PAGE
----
Jack Cries Wolf

MAYBE ONE OF THE REASONS "Wolf" turned out so well is that it wasn't hatched in the usual high-concept Hollywood way. Did you see those "Dracula" grosses? If vampires work, why not werewolves? I got it-Jack with fangs! The stylish and resonant finished film does have Nicholson with fangs, but unlike most werewolf movies, there's conviction in every detailed step of the journey. It's the story of married New York book editor Will Randall, who, bitten by a wolf, begins a subtle and terrifying transformation that changes his life for both good and evil-the good being a passionate. dangerous affair with Michelle Pfeiffer.

In fact, the germ of the idea started, 12 years ago, in the temporarily tortured mind of novelist/poet Jim Harrison, who had his own bona fide lycanthropic moment. It was an appropriately dark and stormy night in the Michigan backwoods. where the gruff, burly, gap-toothed writer had been holed up in his cabin for weeks, feeling powerfully antisocial. "I didn't want to see anybody." he recalls in his tobacco-aided growl. "And I saw car lights coming. I went into this incredible rage." He leapt out of bed, banged his scalp on deer antlers that were higher than he could have humanly jumped, tore the back doors off their frames and "scooted around in the wilderness. There, was something inside me."

Harrison, who happens to count Jack Nicholson among his closest friends, didn't think about the incident as material. But many years later, returning from Montana on a plane with producer Douglas Wick, the two men got to talking over Bloody Marys about human wildness, and Harrison told him his story. Wick, who had produced Mike Nichols's "Working Girl," thought it would make a movie. "I didn't see it," Harrison recalls. "I didn't even think about it for another year or so."

But two years later he'd written a first draft, and flew off to Paris where his pal Jack was "hanging out." Nicholson read it overnight and was intrigued: Harrison contacted Wick, and the actor presented the producer with a list of five acceptable directors: Kubrick, Bertolucci, Polanski, Peter Weir and Mike Nichols. Nichols was the obvious man for Wick to turn to, because they'd worked together before. He thought Nichols could strike a balance "between these incredibly operatic night things and these minutely observed day things."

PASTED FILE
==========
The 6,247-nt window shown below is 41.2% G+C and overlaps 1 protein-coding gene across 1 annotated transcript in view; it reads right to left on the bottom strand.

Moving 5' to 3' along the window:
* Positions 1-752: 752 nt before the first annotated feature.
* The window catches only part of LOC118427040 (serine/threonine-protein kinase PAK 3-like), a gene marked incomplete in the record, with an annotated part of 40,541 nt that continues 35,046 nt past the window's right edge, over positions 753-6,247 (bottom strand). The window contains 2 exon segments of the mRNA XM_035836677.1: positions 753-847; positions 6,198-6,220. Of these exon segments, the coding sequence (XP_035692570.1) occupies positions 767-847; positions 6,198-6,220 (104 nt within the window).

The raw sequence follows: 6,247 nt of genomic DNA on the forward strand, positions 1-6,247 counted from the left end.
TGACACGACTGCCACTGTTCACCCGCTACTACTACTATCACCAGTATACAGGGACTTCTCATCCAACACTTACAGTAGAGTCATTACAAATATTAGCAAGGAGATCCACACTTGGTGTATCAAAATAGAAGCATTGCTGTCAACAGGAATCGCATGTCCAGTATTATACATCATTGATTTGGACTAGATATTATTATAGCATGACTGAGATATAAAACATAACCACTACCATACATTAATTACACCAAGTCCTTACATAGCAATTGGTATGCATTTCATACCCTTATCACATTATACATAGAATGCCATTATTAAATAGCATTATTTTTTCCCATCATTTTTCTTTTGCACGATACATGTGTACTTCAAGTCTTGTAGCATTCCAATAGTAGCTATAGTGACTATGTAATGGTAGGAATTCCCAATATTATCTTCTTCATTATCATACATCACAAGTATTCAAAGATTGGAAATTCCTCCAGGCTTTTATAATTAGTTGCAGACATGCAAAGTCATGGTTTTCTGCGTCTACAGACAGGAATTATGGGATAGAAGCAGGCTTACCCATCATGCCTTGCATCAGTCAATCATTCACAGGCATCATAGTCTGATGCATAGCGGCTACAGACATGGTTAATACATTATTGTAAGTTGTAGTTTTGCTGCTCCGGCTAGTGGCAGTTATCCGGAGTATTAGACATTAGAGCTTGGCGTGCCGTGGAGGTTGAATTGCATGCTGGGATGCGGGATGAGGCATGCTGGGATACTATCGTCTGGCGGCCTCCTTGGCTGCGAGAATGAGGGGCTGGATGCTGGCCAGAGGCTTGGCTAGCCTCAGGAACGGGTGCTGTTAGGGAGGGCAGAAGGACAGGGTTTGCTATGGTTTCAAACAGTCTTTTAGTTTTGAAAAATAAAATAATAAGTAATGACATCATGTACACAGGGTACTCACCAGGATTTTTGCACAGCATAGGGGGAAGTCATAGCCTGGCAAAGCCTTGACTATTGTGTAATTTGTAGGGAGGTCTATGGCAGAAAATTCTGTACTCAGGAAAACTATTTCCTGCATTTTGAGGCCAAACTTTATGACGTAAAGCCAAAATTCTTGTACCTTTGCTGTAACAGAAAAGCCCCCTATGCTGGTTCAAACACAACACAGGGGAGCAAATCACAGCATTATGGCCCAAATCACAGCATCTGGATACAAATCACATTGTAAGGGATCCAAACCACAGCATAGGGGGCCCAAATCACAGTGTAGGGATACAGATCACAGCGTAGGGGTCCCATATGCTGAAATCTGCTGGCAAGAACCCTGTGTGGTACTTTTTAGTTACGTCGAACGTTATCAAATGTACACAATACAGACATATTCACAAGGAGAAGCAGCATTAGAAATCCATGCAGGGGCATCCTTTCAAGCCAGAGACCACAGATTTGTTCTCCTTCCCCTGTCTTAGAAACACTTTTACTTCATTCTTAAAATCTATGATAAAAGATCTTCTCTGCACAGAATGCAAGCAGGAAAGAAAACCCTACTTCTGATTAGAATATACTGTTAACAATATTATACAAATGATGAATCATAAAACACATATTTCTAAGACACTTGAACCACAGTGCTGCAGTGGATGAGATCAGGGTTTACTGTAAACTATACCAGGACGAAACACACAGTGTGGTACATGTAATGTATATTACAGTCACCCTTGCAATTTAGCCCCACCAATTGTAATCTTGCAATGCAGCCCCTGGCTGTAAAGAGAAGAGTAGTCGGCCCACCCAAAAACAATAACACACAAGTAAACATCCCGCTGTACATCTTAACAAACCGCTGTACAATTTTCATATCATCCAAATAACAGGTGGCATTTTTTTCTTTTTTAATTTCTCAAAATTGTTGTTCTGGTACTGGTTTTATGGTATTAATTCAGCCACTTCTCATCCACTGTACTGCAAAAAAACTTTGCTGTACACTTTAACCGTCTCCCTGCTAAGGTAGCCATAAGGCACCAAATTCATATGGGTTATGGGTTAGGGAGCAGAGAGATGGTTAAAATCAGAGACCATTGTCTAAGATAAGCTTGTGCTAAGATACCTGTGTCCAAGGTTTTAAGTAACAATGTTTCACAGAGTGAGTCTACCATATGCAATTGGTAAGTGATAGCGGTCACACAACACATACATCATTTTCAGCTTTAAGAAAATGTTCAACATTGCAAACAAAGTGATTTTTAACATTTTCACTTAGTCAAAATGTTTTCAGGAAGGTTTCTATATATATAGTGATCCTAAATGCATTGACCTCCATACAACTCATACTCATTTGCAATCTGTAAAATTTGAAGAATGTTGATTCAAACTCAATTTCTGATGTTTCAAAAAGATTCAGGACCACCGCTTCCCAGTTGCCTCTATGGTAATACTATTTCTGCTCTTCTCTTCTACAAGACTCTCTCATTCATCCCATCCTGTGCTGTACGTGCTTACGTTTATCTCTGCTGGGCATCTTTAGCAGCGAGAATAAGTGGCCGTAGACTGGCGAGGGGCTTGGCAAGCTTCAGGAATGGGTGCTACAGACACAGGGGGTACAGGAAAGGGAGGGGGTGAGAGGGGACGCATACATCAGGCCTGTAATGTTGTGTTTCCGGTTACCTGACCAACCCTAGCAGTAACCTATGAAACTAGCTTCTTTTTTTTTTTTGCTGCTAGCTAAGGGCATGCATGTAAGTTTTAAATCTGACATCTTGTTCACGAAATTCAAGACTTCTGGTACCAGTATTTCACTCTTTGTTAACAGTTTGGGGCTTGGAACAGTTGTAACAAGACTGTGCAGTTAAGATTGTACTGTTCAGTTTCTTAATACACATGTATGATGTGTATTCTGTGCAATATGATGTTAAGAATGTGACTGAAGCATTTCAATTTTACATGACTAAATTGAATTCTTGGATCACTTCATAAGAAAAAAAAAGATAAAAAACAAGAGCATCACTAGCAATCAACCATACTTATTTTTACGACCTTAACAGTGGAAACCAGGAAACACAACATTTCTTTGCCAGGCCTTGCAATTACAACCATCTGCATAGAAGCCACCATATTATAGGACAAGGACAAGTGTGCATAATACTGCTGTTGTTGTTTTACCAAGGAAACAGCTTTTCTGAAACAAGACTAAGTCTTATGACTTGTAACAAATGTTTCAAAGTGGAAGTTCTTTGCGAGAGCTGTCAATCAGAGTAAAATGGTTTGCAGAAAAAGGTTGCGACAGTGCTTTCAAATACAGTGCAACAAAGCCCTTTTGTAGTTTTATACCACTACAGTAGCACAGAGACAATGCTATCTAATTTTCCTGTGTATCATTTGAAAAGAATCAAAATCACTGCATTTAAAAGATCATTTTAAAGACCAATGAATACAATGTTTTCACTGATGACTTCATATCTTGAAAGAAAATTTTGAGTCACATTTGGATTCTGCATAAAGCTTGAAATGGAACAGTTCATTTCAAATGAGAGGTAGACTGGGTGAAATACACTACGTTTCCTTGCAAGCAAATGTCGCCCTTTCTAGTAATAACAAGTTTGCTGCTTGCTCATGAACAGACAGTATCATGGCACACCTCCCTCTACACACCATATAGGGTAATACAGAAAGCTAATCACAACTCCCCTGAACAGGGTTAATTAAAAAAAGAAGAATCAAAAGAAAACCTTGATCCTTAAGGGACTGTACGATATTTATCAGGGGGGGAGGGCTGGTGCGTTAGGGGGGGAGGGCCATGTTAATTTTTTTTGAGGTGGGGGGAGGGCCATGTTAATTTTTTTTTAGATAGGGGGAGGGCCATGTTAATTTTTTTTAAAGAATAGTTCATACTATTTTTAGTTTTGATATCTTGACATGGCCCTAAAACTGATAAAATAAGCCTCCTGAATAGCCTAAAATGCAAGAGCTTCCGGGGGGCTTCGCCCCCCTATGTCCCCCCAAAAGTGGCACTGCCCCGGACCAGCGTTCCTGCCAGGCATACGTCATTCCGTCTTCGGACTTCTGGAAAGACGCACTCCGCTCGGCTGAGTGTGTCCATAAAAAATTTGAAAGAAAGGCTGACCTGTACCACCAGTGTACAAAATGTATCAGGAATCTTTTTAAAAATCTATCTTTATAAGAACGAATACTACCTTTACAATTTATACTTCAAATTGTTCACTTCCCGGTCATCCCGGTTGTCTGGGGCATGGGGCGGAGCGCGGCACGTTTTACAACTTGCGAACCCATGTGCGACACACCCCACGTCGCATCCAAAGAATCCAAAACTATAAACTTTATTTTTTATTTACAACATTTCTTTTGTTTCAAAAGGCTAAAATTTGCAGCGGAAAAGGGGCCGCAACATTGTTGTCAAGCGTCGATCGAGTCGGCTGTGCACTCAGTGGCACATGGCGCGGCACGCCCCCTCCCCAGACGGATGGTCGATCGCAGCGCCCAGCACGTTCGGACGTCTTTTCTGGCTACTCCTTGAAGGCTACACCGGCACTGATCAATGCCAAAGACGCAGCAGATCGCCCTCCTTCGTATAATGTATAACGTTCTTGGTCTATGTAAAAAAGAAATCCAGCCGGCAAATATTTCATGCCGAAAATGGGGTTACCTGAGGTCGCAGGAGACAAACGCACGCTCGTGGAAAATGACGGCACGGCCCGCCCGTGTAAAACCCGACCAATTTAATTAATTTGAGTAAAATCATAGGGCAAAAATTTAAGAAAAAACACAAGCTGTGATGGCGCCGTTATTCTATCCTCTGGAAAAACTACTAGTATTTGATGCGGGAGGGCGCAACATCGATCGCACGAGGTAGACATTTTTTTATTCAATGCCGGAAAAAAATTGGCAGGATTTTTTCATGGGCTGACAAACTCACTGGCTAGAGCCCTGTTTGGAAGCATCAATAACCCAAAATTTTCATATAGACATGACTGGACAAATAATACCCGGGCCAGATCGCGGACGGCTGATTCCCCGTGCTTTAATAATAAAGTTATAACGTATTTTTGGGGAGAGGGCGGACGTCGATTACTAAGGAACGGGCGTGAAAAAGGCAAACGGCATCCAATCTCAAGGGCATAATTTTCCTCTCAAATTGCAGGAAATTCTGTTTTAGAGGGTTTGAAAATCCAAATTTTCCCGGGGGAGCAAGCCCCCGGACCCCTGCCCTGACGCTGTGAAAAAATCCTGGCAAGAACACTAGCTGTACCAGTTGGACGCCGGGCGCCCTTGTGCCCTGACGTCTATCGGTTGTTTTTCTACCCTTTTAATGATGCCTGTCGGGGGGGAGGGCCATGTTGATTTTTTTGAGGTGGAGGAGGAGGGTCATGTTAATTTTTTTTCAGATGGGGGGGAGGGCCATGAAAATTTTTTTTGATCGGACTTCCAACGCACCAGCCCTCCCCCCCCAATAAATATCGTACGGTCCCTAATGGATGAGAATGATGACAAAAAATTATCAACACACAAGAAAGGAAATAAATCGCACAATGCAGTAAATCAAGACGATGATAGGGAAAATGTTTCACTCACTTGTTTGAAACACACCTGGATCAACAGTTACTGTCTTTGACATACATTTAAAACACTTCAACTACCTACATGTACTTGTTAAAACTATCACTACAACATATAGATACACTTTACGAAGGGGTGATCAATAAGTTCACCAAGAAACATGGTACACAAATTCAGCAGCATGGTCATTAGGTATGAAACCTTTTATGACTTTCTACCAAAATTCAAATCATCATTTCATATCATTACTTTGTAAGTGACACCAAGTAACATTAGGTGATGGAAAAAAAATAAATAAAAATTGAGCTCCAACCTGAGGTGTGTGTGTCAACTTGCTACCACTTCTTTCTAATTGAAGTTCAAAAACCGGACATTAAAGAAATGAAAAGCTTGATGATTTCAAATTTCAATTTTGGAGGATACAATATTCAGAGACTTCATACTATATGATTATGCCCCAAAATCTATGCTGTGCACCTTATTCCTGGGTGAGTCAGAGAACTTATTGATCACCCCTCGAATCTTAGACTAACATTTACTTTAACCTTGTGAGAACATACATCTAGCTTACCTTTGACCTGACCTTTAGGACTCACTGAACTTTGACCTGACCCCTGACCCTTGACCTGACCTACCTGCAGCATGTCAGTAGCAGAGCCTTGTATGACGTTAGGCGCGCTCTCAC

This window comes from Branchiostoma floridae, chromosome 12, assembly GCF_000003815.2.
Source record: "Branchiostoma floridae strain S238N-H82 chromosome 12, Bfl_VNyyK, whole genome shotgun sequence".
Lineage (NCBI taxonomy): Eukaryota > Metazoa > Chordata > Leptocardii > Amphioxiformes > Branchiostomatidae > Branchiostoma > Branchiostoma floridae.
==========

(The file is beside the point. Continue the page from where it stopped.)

Newsweek subscription offers >

Though it was a stretch for the director, who had never made violent genre movies, he was drawn to the people involved. He'd worked with Nicholson on "Carnal Knowledge" and "Heartburn." And he knew and admired Harrison as a "unique contradiction: he has the soul of Emily Dickinson in the body of a bear." This story of a defeated middle-aged man revivified by the soul of a wolf struck a chord in the 62-year-old director. What he, Nicholson and Harrison shared was a view of themselves as "old guys" in a changing world, "old guys who are spiritually young guys and whose libidos are those of young guys, who still think they're young guys." For Nichols, it was a story of a man who loses his humanity, but he wanted to show that after this disaster befalls the hero, there is still hope.

With Columbia's money funding the project, these friends started to hammer out a script, and the troubles began. It was the beginning of a two-and-a-half-year ordeal that led Nichols to say "Wolf" was "like Vietnam -I can't pull out." Harrison laughs wheezily about that quote: "Mike would sacrifice everything in the world for one f---ing witticism."

The core problem boiled down to a philosophical dispute between the rugged, romantic country boy Harrison and the urbane, skeptical city boy Nichols. For Harrison, who believes that civilization breaks men's spirits, the werewolf story was a tale of liberation. Inspired by Native American lore, he felt the soul of the wolf entered Will to heal his spirit. Nichols was not comfortable with this back-to-nature piety; to him it smacked of sentimentality and trendiness. As Nicholson tersely explains it: "It's one guy who thinks it's very nice to turn into a wolf, and another guy who thinks you lose your humanity if you do."

Harrison wrote five drafts of the script before tossing in the towel, fed up with the eternal rewrites. It was at this point that Nichols wanted to quit himself. "I just don't think I can do this," he told Wick. But Nicholson persuaded him to stick with it. Wesley Strick, who wrote "Cape Fear," was brought in to find an architecture to contain Harrison's sprawling, mythic vision. "His job was to Nichols-ize Harrison's script," explains producer Wick. Even Harrison now admits his drafts were unwieldy, realizing that his own version would have resulted in "a three-hour Gothic horror movie with blood coming off the f---ing walls." Meanwhile, Columbia's anxiety was mounting. "The studio was always calling and saying, 'There's a lot of sex and violence in it, right?"' recalls Strick. "And we're still trying to figure out what 'it' is!"

Newsweek subscription offers >

Harrison and Strick share screen credit on the completed film, but the writer who ultimately saved the day-and prevented "Wolf " from collapsing was Nichols's old friend and performing partner Elaine May. Though she was heftily paid for her rewrite, she didn't take a credit. "It's like some Taoist thing with her," Harrison speculates. "Very mysterious. Come in, do the work, take the money, leave no tracks."